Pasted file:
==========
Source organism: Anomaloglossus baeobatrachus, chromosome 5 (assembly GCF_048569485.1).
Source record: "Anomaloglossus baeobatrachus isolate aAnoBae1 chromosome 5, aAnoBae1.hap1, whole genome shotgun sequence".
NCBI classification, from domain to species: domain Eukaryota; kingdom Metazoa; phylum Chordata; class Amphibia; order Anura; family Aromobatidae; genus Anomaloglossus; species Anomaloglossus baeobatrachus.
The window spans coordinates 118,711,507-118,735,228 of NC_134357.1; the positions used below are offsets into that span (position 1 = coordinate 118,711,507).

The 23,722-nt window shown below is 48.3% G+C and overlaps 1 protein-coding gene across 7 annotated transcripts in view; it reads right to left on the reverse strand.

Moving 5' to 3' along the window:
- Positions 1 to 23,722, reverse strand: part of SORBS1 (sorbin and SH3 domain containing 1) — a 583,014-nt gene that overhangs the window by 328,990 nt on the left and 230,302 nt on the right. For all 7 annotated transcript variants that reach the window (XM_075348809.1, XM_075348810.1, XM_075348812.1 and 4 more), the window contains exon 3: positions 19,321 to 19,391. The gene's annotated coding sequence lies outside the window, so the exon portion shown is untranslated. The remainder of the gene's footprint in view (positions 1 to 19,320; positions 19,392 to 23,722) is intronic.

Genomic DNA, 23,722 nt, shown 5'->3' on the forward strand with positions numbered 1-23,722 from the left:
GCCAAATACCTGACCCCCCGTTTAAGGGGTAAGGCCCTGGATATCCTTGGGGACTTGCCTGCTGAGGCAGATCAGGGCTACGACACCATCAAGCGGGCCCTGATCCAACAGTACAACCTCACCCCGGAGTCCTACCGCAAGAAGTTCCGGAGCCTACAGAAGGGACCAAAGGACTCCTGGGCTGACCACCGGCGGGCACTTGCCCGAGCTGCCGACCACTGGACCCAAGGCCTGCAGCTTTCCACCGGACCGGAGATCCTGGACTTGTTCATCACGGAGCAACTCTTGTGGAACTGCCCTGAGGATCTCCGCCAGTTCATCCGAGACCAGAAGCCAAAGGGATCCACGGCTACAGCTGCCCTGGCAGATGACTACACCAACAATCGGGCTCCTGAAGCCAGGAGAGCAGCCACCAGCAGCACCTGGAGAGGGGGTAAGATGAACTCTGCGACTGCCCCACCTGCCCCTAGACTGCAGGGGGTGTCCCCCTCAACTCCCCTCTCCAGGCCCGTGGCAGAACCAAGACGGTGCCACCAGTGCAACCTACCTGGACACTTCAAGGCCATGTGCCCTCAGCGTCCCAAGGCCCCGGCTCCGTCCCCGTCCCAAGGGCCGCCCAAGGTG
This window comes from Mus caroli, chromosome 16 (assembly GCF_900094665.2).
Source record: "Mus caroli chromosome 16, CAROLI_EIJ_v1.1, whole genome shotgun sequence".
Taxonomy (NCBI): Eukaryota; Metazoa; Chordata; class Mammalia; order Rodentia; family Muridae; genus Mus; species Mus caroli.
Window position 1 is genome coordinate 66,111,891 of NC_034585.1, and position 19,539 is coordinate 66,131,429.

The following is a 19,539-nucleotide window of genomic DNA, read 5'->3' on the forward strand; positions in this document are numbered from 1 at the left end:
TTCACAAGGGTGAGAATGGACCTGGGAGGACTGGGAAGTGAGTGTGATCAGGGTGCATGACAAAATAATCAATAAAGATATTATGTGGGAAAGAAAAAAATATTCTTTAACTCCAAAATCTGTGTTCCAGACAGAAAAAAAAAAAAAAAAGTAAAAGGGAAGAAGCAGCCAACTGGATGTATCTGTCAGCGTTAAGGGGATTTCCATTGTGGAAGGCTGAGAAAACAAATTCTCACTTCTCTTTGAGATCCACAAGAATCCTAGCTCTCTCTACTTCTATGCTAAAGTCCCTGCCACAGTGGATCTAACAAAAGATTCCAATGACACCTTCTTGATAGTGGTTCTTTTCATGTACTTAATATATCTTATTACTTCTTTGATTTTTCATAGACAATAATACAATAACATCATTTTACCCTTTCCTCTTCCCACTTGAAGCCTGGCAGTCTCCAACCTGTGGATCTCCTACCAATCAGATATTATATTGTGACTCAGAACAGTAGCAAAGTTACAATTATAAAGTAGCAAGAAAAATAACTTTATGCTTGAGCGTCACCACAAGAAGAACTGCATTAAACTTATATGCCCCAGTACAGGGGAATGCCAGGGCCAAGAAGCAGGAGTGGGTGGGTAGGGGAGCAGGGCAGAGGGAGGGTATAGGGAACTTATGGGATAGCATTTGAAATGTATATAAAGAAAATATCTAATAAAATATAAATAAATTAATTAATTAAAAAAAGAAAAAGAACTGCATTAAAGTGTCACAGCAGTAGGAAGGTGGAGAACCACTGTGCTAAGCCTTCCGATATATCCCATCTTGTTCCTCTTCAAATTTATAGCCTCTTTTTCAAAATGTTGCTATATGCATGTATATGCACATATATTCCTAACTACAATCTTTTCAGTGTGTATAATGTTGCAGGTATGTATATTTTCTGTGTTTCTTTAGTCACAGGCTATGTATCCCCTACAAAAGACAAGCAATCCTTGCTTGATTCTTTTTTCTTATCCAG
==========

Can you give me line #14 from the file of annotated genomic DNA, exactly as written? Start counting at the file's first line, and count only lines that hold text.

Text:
The following is a 19,539-nucleotide window of genomic DNA, read 5'->3' on the forward strand; positions in this document are numbered from 1 at the left end: